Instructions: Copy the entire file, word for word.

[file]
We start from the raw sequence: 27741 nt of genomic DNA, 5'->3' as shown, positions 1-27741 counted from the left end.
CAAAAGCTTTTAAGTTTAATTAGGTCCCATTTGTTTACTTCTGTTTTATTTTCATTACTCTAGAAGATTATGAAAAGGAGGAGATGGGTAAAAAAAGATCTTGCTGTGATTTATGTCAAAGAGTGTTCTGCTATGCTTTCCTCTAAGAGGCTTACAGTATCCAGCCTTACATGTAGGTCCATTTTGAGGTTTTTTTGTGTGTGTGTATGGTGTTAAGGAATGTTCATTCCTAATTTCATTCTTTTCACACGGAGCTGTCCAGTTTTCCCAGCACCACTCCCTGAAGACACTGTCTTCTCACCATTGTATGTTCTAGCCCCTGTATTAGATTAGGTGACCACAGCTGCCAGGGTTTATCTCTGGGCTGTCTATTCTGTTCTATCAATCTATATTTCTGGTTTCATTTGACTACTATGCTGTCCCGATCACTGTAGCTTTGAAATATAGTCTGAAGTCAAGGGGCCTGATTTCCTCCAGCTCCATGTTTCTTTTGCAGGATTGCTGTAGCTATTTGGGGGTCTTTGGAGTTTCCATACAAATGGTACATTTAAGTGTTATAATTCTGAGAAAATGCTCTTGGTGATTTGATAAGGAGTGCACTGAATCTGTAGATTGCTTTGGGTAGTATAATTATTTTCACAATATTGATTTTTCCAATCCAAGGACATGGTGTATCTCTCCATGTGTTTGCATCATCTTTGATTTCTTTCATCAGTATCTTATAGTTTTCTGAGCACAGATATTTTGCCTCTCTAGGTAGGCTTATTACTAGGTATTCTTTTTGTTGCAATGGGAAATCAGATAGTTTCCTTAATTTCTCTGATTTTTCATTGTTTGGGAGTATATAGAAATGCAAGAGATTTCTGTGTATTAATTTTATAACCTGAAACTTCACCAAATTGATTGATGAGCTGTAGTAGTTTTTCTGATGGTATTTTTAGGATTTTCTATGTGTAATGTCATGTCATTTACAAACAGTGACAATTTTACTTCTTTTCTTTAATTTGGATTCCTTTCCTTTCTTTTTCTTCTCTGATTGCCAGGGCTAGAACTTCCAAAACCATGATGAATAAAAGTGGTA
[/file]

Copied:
We start from the raw sequence: 27741 nt of genomic DNA, 5'->3' as shown, positions 1-27741 counted from the left end.
CAAAAGCTTTTAAGTTTAATTAGGTCCCATTTGTTTACTTCTGTTTTATTTTCATTACTCTAGAAGATTATGAAAAGGAGGAGATGGGTAAAAAAAGATCTTGCTGTGATTTATGTCAAAGAGTGTTCTGCTATGCTTTCCTCTAAGAGGCTTACAGTATCCAGCCTTACATGTAGGTCCATTTTGAGGTTTTTTTGTGTGTGTGTATGGTGTTAAGGAATGTTCATTCCTAATTTCATTCTTTTCACACGGAGCTGTCCAGTTTTCCCAGCACCACTCCCTGAAGACACTGTCTTCTCACCATTGTATGTTCTAGCCCCTGTATTAGATTAGGTGACCACAGCTGCCAGGGTTTATCTCTGGGCTGTCTATTCTGTTCTATCAATCTATATTTCTGGTTTCATTTGACTACTATGCTGTCCCGATCACTGTAGCTTTGAAATATAGTCTGAAGTCAAGGGGCCTGATTTCCTCCAGCTCCATGTTTCTTTTGCAGGATTGCTGTAGCTATTTGGGGGTCTTTGGAGTTTCCATACAAATGGTACATTTAAGTGTTATAATTCTGAGAAAATGCTCTTGGTGATTTGATAAGGAGTGCACTGAATCTGTAGATTGCTTTGGGTAGTATAATTATTTTCACAATATTGATTTTTCCAATCCAAGGACATGGTGTATCTCTCCATGTGTTTGCATCATCTTTGATTTCTTTCATCAGTATCTTATAGTTTTCTGAGCACAGATATTTTGCCTCTCTAGGTAGGCTTATTACTAGGTATTCTTTTTGTTGCAATGGGAAATCAGATAGTTTCCTTAATTTCTCTGATTTTTCATTGTTTGGGAGTATATAGAAATGCAAGAGATTTCTGTGTATTAATTTTATAACCTGAAACTTCACCAAATTGATTGATGAGCTGTAGTAGTTTTTCTGATGGTATTTTTAGGATTTTCTATGTGTAATGTCATGTCATTTACAAACAGTGACAATTTTACTTCTTTTCTTTAATTTGGATTCCTTTCCTTTCTTTTTCTTCTCTGATTGCCAGGGCTAGAACTTCCAAAACCATGATGAATAAAAGTGGTA